Few things are more personal and vital to individuals than their health. Americans spend multiple billions of dollars each year trying to find cures for various diseases that have struck themselves or a loved one, making numerous non-profit organizations very wealthy and powerful. Fad diets and health regimens sweep the country with regularity. Pharmaceutical companies rank among the largest corporations in the country. Affordable health insurance and drug coverage are top political issues, especially as the Baby Boomer generation advances in age. Health is big.
Religion has a stake in health issues as well. Some of the best-known hospitals across the nation are affiliated with various denominations: Catholic, Adventist, Baptist, Methodist, Presbyterian, etc. Churches promote healthy lifestyles and are zealous advocates of health initiatives and support groups. Many of them take a holistic approach to their membership's wellbeing, believing that it is churches' duty to provide help and comfort for both body and spirit.
In addition, most churches believe in divine healing—at least on paper. It seems only the more charismatic congregations, however, announce their belief in God's power to heal. In the twenty-first century, it is far more "reasonable" for mainstream denominations to sing the praises of medical, technical, and scientific advances in health-related areas than to promote the more "primitive" practice of trusting in God. Healing is just too low-tech and passé.
Of course, healing takes faith, which is not a characteristic of the present culture. Faith is on the outs, with doubt, skepticism, and disbelief in the majority. Most people would give the same credence to divine healing as they would shamanism, transcendental meditation, feng shui, astrology, or magic beans. In a word, the typical, secular individual would call healing through faith in God "superstition." At best, they would consider it a sometimes-effective placebo or mind over matter. For, to admit to healing is to admit the existence and intervention of Almighty God.
Christians are by definition followers of Jesus Christ—and how unpopular that is even among those who profess Christianity! Any reader of the gospels cannot help but be struck by the number of accounts of healings done by Jesus during His ministry. He freely healed lepers, the blind, the lame, women with female problems, children with deathly fevers—in fact, just about anyone who asked! He even raised a few people from the dead! Yet, in a way, He really did not heal all these people Himself, but His Father in heaven did these merciful works through Him (John 14:10). Divine healing works the same way today.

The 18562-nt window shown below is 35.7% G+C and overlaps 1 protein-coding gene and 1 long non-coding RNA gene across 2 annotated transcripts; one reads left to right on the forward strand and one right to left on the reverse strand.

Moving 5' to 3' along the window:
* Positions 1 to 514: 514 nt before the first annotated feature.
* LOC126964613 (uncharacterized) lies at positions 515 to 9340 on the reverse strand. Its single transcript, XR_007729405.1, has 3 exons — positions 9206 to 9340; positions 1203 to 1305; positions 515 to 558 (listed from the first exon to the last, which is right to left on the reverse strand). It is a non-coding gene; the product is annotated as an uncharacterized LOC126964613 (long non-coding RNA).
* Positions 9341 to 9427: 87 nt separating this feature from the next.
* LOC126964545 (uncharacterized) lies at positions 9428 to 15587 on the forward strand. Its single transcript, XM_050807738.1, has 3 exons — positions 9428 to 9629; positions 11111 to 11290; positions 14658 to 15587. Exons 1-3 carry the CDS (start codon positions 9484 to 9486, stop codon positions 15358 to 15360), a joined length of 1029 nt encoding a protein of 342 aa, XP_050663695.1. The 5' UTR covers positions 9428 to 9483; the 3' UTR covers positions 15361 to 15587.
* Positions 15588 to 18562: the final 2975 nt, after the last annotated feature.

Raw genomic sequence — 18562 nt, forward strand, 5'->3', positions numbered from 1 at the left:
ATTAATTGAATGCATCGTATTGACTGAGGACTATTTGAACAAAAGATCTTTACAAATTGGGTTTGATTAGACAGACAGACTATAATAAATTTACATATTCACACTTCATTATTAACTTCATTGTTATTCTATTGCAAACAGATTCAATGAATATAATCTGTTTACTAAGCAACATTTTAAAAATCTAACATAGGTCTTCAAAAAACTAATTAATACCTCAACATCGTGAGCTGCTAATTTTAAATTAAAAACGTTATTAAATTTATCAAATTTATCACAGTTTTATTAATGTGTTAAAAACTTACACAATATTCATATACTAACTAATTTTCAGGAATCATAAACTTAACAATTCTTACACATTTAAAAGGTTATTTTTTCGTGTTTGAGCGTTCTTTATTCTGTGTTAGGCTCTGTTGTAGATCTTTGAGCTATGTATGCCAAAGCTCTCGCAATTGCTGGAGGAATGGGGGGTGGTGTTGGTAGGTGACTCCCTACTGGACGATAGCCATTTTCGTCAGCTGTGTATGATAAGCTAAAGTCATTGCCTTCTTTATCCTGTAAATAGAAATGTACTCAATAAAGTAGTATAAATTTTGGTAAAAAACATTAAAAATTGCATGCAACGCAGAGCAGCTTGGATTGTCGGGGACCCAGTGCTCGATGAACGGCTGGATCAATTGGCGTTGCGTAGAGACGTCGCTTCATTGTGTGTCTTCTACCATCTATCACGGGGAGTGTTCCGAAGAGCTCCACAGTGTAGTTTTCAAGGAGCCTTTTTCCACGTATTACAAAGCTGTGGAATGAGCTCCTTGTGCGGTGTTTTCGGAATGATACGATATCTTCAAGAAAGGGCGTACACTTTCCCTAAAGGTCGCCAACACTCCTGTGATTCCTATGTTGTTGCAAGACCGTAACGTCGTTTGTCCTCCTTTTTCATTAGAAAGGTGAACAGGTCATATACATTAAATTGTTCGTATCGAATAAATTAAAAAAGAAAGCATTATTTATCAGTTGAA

Jesus asks in Luke 18:8, "When the Son of Man comes, will He really find faith on the earth?" This is obviously part of the problem why more healings do not take place among us, but it is certainly not all of it. Many faithful Christians have died trusting in God to heal them, and whether or not they availed themselves of medical help during their illness does not seem to be all that much of a factor—or whether they chose to follow a "natural" cure or some new, experimental treatment. Something other than human remedies for disease is the factor that decides the life or death of the ailing faithful.
The "missing" dimension in healing is God, of course. Too many of us—in our pain, grief, and confusion—look at divine healing far too simplistically and carnally, and this is understandable under such trying circumstances. We know God desires to heal us, and He promises to do so (see Exodus 15:26; Psalm 103:3; Matthew 8:1-3; James 5:14-15). We know we can claim God's application of the stripes of Jesus Christ for our healing (Isaiah 53:5; I Peter 2:24). However, we often forget that these promises are not unconditional; God is not bound, like some genie in a bottle, to fulfill them automatically once they are claimed.
As a loving and caring Father, He would like to heal us every time, but sometimes it is better that He does not. Three overriding factors—His sovereignty, His love, and His purpose—take precedence, and He considers these when He decides our petitions for healing. The bottom line is that He will do for the sick child of God what is ultimately best for him (Romans 8:28). Period. Sometimes, He decides that physical death is best. He made such a decision concerning His own Son (see Luke 22:41-44)!
We can be thankful that God is not constrained by death; Jesus Christ put that enemy down (I Corinthians 15:50-55; Hebrews 2:14-15). Even so, our emotions and our human points of view frequently do not agree that death is sometimes best. We deeply feel our loss. But faith must do its work here too. We must believe that God's care of His children is absolutely loving and that His promise of eternal life is sure—that death is only temporary rest before a vibrant and abundant life in His Kingdom.
As mature Christians, we must come to understand healing in a more perfect way. We need to come to the conclusion Job does: "The LORD gave, and the LORD has taken away; blessed be the name of the LORD. . . . Shall we indeed accept good from God, and shall we not accept adversity?" (Job 1:21; 2:10). Jesus Himself echoes this attitude in Luke 22:42, "Father, if it is Your will, remove this cup from Me; nevertheless not My will, but Yours, be done." Finally, God gives us hope, reminding us that our sorrow is not the end of the matter: "Though He causes grief, yet He will show compassion according to the multitude of His mercies" (Lamentations 3:32).
- Richard T. Ritenbaugh
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